These icons depict the Deity in a heroic posture such as Rama defeating Rāvana or Durga defeating Mahiṣāsura or Śhiva as samhara-murti. This type of icon bestows power and victory over enemies (such as anger, greed, delusion etc.), it can be established either in the town or outside of it.
This is the form which is used for protection against enemies (either real or virtual in the form of anger, delusion, desire etc.) They are characterized by sharp teeth and a large number of arms carrying various weapons, wide eyes and a flaming halo around the head. This icon may only be set up in the North-eastern corner of the settlement or village. The setting up of an Ugra-murti in the midst of a town or city is prohibited. If it is established then a śānta-mūrti must be placed directly in front of it, or a tank of water should be constructed in front of the temple.
The Viśvarūpa, Narasimha, Sudarśana and the Vaṭa-patra-śāyin are of the Vaiṣṇava Ugra type. Gaja-samhāra is an ugra form of Lord Śihva and Kāli dancing on Śiva, and Pratyaṅgira Devī are examples of Ugra Śaktis.
These types of icons are used for the purpose of inflicting death and destruction on one’s enemies or confounding his purposes. This form is only set up far from a town and never in a place of human habitation. (This form is purely theoretical as there are no temples of this type; and common people should never have anything to do with these).
Ayudha generally translates to weapons; but, in shilpa sastra, the term indicates whatever objects the idol holds in his or her hands. The Ayudhas delineate the nature, character and functions associated with the idol. In a way of speaking, they are the symbols of a symbolism. For instance, Saraswathi holds in her hands a book symbolizing the Vedas and learning; a Kamandalu (a water jug) symbolizing smruthi, vedanga and shastras; a rosary symbolizing the cyclical nature of time; and the musical instrument veena symbolizing music and her benevolent nature. All these objects are not weapons in the conventional sense, but the shilpa employs those as symbols to expand and depict and interpret the nature of the idol and its meaning.
Each of these Ayudhas signifies a certain aspect or it stands for a concept. For instance, the mirror signifies a clear mind and awareness; the flag signifies victory or celebration; the Ankusha (goad) signifies exercising control over senses and baser instincts, Damaru in the hands of shiva signifies creation and origin of sound and learning; and, the scepter signifies authority and rule of law.
The Dhyana slokas associated with each deity specify the Ayudhas to be held in its right or left or upper or lower arms. The Ayudhas held by auspicious deities are in even number.
Apart from the weapons a variety of objects are employed as Ayudhas. These include instruments of various professions (pen, chisel, hammer, plow, sickle etc.), musical instruments (flute, veena, drums, pipes, trumpets etc.), plants and trees (ashvatta, bilva, seedlings of paddy, grass etc) and miscellaneous objects (mirror, bell, book, flag, lamp, vase, umbrella etc.)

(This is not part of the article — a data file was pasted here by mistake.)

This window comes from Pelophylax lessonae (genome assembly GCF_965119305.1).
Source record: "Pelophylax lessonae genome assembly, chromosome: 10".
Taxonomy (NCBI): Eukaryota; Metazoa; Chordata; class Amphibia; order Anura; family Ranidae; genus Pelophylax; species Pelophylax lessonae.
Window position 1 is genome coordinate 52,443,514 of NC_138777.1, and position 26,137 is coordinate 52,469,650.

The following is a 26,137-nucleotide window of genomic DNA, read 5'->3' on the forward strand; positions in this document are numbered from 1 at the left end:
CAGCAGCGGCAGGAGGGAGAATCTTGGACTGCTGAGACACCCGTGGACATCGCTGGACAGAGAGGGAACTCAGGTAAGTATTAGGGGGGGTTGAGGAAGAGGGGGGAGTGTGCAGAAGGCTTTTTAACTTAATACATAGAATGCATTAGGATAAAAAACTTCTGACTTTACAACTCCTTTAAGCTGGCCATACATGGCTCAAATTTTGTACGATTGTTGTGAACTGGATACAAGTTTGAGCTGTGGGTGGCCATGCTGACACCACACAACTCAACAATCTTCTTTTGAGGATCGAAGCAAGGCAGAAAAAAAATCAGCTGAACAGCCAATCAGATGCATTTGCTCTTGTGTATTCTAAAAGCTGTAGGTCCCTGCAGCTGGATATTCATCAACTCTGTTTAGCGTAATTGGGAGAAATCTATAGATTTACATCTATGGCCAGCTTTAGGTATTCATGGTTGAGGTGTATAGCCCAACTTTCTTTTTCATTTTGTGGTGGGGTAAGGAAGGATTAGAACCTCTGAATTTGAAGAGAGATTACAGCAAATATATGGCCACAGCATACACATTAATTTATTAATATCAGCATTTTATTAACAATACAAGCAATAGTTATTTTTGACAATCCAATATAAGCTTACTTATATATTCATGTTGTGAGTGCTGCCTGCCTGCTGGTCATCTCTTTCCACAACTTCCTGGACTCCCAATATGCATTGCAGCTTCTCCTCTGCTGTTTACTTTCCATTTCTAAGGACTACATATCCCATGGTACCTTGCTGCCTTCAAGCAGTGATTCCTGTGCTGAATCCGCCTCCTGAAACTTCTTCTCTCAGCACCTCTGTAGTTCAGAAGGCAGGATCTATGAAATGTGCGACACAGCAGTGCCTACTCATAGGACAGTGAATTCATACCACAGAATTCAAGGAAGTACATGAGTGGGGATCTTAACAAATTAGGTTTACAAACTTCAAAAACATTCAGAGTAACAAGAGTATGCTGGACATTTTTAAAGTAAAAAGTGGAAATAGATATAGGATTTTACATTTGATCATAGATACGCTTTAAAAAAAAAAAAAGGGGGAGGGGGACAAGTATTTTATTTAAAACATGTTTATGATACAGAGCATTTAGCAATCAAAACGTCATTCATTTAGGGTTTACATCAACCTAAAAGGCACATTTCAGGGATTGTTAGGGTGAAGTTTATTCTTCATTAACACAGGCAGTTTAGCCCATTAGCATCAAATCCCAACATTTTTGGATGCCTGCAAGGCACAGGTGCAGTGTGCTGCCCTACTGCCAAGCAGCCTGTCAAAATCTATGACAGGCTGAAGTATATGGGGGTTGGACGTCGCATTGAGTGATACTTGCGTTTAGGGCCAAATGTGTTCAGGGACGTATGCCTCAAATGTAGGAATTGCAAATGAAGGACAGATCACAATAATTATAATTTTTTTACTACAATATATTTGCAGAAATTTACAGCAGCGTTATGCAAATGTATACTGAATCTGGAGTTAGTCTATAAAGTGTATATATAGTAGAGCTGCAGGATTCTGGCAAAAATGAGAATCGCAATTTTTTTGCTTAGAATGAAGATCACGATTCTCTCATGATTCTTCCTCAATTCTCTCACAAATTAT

Mudra means sign or a seal. It is a symbolic gesture or position usually of hands and fingers. They are commonly used in tantric worship, yoga, dance and music. The Shilpa shastra has however its own use for the mudras ; and it has developed its own set of mudras .There are in general two types of mudras, those with one-hand and those with two-hand. The one handed mudras (asanyuktha orkevala) number about 28; while the two hand mudras (sanyuktha) are about 23.The mudras give an expression and eloquence to the attributes of the image and to its message.
All these symbols and mudras form the pool of Indian art language. They are commonly employed by the Hindu, Buddhist and Jaina traditions.
According to Tantrasara Vishnu has 19 mudras (shankha, chakra, Gadha, padma etc.), which mean attributes; Shiva has 10 mudras (yoni. Trishula, linga tc.); Ganesha has 7(ankusha, dantha, modaka etc.); Saraswathi has 7(maala, pusthaka, veena, etc.); and Agni has 7 (flames, horns etc,) and so on. The Tantrika also include Jata, Tilaka, Bhasma, Chandana etc.
Mudras are again classified into those that convey a message (sankethica), which are mostly single hand mudras. The next are the vastu rupa mudras which suggest as if the diety is holding in his or her hands some object. And, the third is ayudha grahana , where the diety actually holds an ayudha.
Among the Sankethica mudras, the better known are the Abhya mudra with right palm fingers pointing upward assuring protection; Varada mudra with the fingers pointing down ward in act of giving; Vyakhna mudra or Chin mudra as if teaching or explaining as in images of Dakshinamurty and the Buddha; Dhyana mudra as if settled in meditation; and, Tarjani mudra or ala_padma with raised palm conveying happy welcome as in the images of dwarapalakas, the guards at the sanctum.
The common examples of Vastu rupa mudra are those of Saraswathi or Dakshinamurthy with hands in such a position as if the deity is playing on the veena. The other examples are those of Rishba_rudha Shiva as if Shiva is reclining against his ride the bull; of Sri Rama as if he is holding the bow; and of Shiva as if he is holding the damaru, a sort of drum (damaru hastha).
Vrishbha-ruda Shiva – as if reclining against Nandi bull.
The Ayudha mudras are those where the deity actually holds an object such as pasha (rope),ankusha (goad or hook) as in the case of Ganapathi; Danda , a staff in the hands of Skanda (danda hastha)